Bernard of Chartres

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Platonist, subdeacon, master and chancellor of Chartres, renowned teacher of grammar and philosophy; b. Brittany, c. 1160; d. between 1124 and 1126.

Little is known of Bernard's upbringing or educational background. From 1108 and probably earlier, he was subdeacon at Chartres cathedral, and he remained a subdeacon for the rest of his life. Some time Between 1110 and 1115 Bishop Ivo of Chartres appointed him master of the cathedral school, where his fame as a teacher drew many students to Chartres, including some of the most important figures in the intellectual life of the next generation. Bernard was the chancellor by 1124 and perhaps as early as 1119, which was the date of the death of the previous chancellor, Vulgrin. He signed documents as chancellor in 1124 and died between then and 1126, when Gilbert of Poitiers, his student, became the new chancellor. He bequeathed 24 volumes to the cathedral library.

The little we know of Bernard comes to us third hand from John of Salisbury's Metalogicon, where he waxes nostalgic about his education in the schools of France. John presents Bernard as the ideal philosopher/teacher in opposition to the Cornificians, educational reformers whom John despised. Three of Bernard's students, Gilbert of Poitiers, William of Conches, and Richard the Bishop were all teachers of John, and they instilled in him their deep sense of admiration for Bernard, whom John calls the "old man of Chartres." Of the few sayings of Bernard that John recounts, none is more famous than his description of contemporary thinkers as "dwarfs seated on the shoulders of giants" who had gone before them. John also describes in some detail the method by which Bernard taught grammar and about his insistence on instilling a sense of morals and faith. John also develops to some length certain aspects of Bernard's Platonism and his desire to reconcile Plato and Aristotle. Of note is Bernard's use of the term formae nativae which he uses to describe the way that the ideas of the divine mind, which are eternal but not co-eternal with God, are present in the things of the world. They are secondary forms distinct from the ideas that forever reside in the divine mind. Both John and Hugh of St. Victor (Didascalicon 3.1219) record what is believed to be a short poem by Bernard concerning the "Six Keys of Learning." Paul Dutton has edited what he believes is Bernard's gloss on Plato's Timaeus. Scholarly opinion is still divided on the attribution. Opinion is also divided on whether or not Bernard was the brother of Thierry of Chartres.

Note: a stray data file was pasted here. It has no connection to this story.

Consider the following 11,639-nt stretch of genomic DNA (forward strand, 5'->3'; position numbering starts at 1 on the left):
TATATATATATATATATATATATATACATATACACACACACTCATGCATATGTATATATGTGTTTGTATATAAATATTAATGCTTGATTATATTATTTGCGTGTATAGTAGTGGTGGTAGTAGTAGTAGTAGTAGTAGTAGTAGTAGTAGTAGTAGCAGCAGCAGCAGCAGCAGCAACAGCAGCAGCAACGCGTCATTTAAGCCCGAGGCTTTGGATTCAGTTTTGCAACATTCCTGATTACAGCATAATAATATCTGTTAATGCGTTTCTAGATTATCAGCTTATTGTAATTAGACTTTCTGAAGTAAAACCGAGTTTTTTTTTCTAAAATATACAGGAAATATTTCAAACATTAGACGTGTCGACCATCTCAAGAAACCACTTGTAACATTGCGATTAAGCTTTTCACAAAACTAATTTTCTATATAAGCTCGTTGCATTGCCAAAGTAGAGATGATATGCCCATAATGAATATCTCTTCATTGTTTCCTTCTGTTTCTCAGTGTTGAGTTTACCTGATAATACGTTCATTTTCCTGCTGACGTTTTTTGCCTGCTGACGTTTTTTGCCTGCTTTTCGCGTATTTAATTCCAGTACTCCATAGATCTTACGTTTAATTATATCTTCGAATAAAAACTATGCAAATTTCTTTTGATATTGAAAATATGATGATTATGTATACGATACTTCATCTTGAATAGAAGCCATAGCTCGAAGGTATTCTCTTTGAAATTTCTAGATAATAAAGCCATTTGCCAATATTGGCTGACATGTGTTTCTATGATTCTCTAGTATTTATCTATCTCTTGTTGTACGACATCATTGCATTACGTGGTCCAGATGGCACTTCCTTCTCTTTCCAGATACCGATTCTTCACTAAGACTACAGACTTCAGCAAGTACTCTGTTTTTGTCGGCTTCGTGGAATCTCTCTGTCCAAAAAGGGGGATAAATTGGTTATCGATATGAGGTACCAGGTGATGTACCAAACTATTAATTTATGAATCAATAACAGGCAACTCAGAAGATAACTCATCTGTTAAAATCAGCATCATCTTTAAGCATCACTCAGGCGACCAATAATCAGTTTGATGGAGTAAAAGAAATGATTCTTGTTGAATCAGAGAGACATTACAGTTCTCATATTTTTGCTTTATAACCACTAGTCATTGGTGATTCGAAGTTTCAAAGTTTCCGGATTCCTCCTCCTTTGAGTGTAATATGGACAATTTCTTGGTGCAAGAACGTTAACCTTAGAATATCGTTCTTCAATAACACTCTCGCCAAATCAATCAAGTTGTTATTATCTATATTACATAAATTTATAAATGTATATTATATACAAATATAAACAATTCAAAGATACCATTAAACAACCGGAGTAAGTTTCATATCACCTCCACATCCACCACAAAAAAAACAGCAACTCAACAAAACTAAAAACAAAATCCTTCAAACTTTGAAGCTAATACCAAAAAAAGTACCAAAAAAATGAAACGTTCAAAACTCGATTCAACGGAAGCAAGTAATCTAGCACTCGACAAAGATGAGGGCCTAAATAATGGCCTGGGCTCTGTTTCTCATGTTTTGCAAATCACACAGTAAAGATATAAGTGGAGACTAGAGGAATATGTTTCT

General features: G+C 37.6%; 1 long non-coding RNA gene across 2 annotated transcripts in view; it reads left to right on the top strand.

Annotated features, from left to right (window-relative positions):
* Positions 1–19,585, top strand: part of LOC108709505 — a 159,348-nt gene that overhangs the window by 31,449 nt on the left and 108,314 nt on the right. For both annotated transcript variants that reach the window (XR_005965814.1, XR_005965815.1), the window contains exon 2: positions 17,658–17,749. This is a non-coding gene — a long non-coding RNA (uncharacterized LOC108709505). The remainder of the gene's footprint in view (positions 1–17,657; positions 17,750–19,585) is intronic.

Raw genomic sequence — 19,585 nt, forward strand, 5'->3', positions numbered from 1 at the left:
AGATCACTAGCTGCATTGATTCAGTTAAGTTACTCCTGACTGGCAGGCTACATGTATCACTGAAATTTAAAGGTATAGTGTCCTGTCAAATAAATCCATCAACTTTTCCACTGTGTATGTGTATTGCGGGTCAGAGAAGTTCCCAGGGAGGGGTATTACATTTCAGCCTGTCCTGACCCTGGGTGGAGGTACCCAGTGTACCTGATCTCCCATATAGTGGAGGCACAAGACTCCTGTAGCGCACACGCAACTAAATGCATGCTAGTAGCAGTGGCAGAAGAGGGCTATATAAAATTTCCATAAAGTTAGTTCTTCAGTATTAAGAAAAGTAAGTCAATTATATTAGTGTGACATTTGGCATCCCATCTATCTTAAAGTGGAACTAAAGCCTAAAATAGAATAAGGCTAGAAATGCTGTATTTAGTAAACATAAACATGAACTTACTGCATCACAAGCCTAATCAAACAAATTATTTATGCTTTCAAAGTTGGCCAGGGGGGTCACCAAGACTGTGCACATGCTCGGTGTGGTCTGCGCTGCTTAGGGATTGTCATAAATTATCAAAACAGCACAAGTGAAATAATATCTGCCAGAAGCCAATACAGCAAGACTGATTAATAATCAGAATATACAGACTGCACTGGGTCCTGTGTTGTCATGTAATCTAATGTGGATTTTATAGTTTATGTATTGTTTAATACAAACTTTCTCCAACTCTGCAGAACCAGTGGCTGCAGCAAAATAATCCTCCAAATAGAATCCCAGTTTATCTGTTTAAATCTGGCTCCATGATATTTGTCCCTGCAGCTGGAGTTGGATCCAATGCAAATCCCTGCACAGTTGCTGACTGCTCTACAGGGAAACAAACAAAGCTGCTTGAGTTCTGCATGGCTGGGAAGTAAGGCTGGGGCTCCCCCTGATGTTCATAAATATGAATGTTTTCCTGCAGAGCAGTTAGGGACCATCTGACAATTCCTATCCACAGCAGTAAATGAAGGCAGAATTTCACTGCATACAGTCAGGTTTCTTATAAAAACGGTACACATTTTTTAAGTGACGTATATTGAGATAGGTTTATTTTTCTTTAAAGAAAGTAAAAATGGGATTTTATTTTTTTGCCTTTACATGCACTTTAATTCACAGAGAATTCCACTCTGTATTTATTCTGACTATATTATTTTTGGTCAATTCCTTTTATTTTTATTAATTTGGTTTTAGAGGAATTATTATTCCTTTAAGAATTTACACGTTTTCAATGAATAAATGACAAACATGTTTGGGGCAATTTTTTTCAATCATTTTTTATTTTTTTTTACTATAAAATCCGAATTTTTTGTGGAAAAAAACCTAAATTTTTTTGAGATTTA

Bibliography: bernard of chartres Glosae super Platonem, ed. p. dutton (Toronto 1992). p. dutton, "Uncovering the Glosae super platonem of Bernard of Chartres,"in Medieval Studies XLVI (1984): 192221. d. luscome, "Bernard of Chartres," in The Encyclopedia of Philosophy 1 (New York 1967) 305. l. merlet and r. merlet, Les dignitaires de l'église Notre-Dame de Chartres: Listes chronologiques. Archives du diocèse de Chartres 5 (Chartres 1900). e. jeauneau, "Bernard of Chartres," in Dictionary of Scientific Bibliography 2 (New York 1970) 1920. r. giacone, "Masters, Books and Library at Chartres According to the Cartularies of Notre Dame and Saint Père," Vivarium 12(1974) 3051. e. gilson, "Le platonisme de Bernard de Chartres," in Revue Néo-scholastique de philosophie 25 (1923) 519. a. clerval, "Bernard of Chartres," in Les lettres chrétiennes 4 (Paris 1882), 390397; Les écoles de Chartres au Moyen Age du Ve au XVIe siècle (Paris 1895). See also the introduction and appendices of P. Dutton's critical edition above.

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Bernard of Chartres

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